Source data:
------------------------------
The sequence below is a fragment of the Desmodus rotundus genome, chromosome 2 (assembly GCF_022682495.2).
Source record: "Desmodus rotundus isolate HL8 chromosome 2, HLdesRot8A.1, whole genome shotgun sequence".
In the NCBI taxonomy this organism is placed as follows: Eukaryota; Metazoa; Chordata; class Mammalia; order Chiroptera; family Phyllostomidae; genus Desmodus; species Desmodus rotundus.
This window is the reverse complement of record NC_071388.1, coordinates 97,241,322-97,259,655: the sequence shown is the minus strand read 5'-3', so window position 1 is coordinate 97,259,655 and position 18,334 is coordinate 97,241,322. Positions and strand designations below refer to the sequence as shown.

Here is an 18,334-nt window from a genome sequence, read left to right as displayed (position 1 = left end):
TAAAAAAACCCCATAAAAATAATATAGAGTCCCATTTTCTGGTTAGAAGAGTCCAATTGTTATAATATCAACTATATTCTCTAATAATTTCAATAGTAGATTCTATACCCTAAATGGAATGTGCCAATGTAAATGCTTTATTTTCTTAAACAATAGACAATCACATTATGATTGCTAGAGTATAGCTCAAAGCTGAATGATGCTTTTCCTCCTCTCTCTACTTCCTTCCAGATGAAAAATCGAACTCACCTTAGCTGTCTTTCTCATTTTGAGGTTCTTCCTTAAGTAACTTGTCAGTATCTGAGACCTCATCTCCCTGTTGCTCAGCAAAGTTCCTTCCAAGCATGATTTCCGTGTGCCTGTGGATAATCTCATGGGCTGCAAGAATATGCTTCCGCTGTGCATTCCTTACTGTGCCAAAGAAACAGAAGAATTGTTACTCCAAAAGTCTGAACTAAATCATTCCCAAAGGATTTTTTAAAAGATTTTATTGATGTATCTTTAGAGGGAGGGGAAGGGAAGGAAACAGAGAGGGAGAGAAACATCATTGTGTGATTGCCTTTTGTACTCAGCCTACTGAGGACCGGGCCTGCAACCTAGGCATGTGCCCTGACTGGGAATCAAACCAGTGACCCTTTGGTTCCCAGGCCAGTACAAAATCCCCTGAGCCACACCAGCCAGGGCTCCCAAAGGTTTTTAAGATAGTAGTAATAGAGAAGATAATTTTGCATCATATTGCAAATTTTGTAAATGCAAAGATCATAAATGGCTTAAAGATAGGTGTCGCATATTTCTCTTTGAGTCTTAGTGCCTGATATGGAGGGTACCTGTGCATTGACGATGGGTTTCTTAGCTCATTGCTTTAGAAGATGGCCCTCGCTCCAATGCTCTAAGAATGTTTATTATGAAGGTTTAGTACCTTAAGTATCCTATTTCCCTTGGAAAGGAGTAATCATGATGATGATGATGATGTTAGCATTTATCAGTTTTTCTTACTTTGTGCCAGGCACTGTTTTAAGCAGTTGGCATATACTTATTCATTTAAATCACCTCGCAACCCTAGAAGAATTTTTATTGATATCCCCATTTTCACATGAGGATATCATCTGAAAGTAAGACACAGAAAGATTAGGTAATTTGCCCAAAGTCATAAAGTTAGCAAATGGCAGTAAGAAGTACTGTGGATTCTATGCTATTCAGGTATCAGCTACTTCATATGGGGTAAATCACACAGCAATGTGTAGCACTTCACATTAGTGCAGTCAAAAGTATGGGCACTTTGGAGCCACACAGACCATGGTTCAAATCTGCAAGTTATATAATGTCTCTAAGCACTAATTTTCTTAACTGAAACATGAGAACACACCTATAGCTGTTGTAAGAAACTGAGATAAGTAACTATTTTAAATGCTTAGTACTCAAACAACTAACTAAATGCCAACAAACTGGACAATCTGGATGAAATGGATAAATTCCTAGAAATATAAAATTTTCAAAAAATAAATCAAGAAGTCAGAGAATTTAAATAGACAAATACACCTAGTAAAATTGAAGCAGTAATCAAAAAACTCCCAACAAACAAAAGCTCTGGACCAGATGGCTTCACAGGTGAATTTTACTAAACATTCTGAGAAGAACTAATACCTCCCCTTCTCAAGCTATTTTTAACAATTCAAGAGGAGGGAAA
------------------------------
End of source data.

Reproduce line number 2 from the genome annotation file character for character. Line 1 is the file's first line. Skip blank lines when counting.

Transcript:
Source record: "Desmodus rotundus isolate HL8 chromosome 2, HLdesRot8A.1, whole genome shotgun sequence".